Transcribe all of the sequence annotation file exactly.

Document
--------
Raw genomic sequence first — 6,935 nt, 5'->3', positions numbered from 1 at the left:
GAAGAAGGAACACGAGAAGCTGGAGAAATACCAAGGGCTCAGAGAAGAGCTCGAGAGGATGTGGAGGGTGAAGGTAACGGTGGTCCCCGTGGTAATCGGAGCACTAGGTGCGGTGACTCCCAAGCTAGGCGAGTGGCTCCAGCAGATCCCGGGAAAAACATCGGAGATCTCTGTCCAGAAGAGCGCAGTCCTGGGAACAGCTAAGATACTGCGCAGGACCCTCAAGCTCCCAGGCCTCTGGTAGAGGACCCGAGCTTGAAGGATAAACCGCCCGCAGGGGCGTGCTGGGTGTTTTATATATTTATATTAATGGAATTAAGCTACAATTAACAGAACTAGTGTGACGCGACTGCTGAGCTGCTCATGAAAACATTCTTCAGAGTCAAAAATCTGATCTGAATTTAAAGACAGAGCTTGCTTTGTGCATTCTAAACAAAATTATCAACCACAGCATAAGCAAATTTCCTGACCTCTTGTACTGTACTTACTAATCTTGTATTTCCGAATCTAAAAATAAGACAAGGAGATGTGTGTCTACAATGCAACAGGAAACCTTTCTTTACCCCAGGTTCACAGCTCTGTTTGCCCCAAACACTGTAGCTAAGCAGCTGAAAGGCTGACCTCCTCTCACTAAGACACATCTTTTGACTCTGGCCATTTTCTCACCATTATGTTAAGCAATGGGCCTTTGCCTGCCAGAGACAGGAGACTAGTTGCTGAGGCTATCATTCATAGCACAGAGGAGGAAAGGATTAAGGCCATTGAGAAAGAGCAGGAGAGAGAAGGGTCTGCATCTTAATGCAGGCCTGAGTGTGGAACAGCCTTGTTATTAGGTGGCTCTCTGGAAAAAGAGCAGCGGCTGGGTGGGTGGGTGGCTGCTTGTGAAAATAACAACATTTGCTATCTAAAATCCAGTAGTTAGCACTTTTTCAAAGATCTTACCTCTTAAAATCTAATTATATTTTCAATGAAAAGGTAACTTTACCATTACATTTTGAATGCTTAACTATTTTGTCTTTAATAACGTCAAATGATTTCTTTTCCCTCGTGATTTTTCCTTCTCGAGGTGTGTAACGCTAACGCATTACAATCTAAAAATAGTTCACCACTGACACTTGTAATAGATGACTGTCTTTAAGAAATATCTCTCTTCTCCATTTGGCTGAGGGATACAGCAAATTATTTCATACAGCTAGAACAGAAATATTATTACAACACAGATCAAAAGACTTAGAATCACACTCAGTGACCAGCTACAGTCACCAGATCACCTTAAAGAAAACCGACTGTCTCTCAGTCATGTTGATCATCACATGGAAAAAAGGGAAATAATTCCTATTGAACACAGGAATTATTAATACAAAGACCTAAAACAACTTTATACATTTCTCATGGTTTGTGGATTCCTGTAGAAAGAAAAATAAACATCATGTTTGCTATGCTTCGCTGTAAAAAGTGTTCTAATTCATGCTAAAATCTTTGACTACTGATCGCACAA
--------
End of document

Raw genomic sequence first — 6,935 nt, 5'->3', positions numbered from 1 at the left:
GAAGAAGGAACACGAGAAGCTGGAGAAATACCAAGGGCTCAGAGAAGAGCTCGAGAGGATGTGGAGGGTGAAGGTAACGGTGGTCCCCGTGGTAATCGGAGCACTAGGTGCGGTGACTCCCAAGCTAGGCGAGTGGCTCCAGCAGATCCCGGGAAAAACATCGGAGATCTCTGTCCAGAAGAGCGCAGTCCTGGGAACAGCTAAGATACTGCGCAGGACCCTCAAGCTCCCAGGCCTCTGGTAGAGGACCCGAGCTTGAAGGATAAACCGCCCGCAGGGGCGTGCTGGGTGTTTTATATATTTATATTAATGGAATTAAGCTACAATTAACAGAACTAGTGTGACGCGACTGCTGAGCTGCTCATGAAAACATTCTTCAGAGTCAAAAATCTGATCTGAATTTAAAGACAGAGCTTGCTTTGTGCATTCTAAACAAAATTATCAACCACAGCATAAGCAAATTTCCTGACCTCTTGTACTGTACTTACTAATCTTGTATTTCCGAATCTAAAAATAAGACAAGGAGATGTGTGTCTACAATGCAACAGGAAACCTTTCTTTACCCCAGGTTCACAGCTCTGTTTGCCCCAAACACTGTAGCTAAGCAGCTGAAAGGCTGACCTCCTCTCACTAAGACACATCTTTTGACTCTGGCCATTTTCTCACCATTATGTTAAGCAATGGGCCTTTGCCTGCCAGAGACAGGAGACTAGTTGCTGAGGCTATCATTCATAGCACAGAGGAGGAAAGGATTAAGGCCATTGAGAAAGAGCAGGAGAGAGAAGGGTCTGCATCTTAATGCAGGCCTGAGTGTGGAACAGCCTTGTTATTAGGTGGCTCTCTGGAAAAAGAGCAGCGGCTGGGTGGGTGGGTGGCTGCTTGTGAAAATAACAACATTTGCTATCTAAAATCCAGTAGTTAGCACTTTTTCAAAGATCTTACCTCTTAAAATCTAATTATATTTTCAATGAAAAGGTAACTTTACCATTACATTTTGAATGCTTAACTATTTTGTCTTTAATAACGTCAAATGATTTCTTTTCCCTCGTGATTTTTCCTTCTCGAGGTGTGTAACGCTAACGCATTACAATCTAAAAATAGTTCACCACTGACACTTGTAATAGATGACTGTCTTTAAGAAATATCTCTCTTCTCCATTTGGCTGAGGGATACAGCAAATTATTTCATACAGCTAGAACAGAAATATTATTACAACACAGATCAAAAGACTTAGAATCACACTCAGTGACCAGCTACAGTCACCAGATCACCTTAAAGAAAACCGACTGTCTCTCAGTCATGTTGATCATCACATGGAAAAAAGGGAAATAATTCCTATTGAACACAGGAATTATTAATACAAAGACCTAAAACAACTTTATACATTTCTCATGGTTTGTGGATTCCTGTAGAAAGAAAAATAAACATCATGTTTGCTATGCTTCGCTGTAAAAAGTGTTCTAATTCATGCTAAAATCTTTGACTACTGATCGCACAA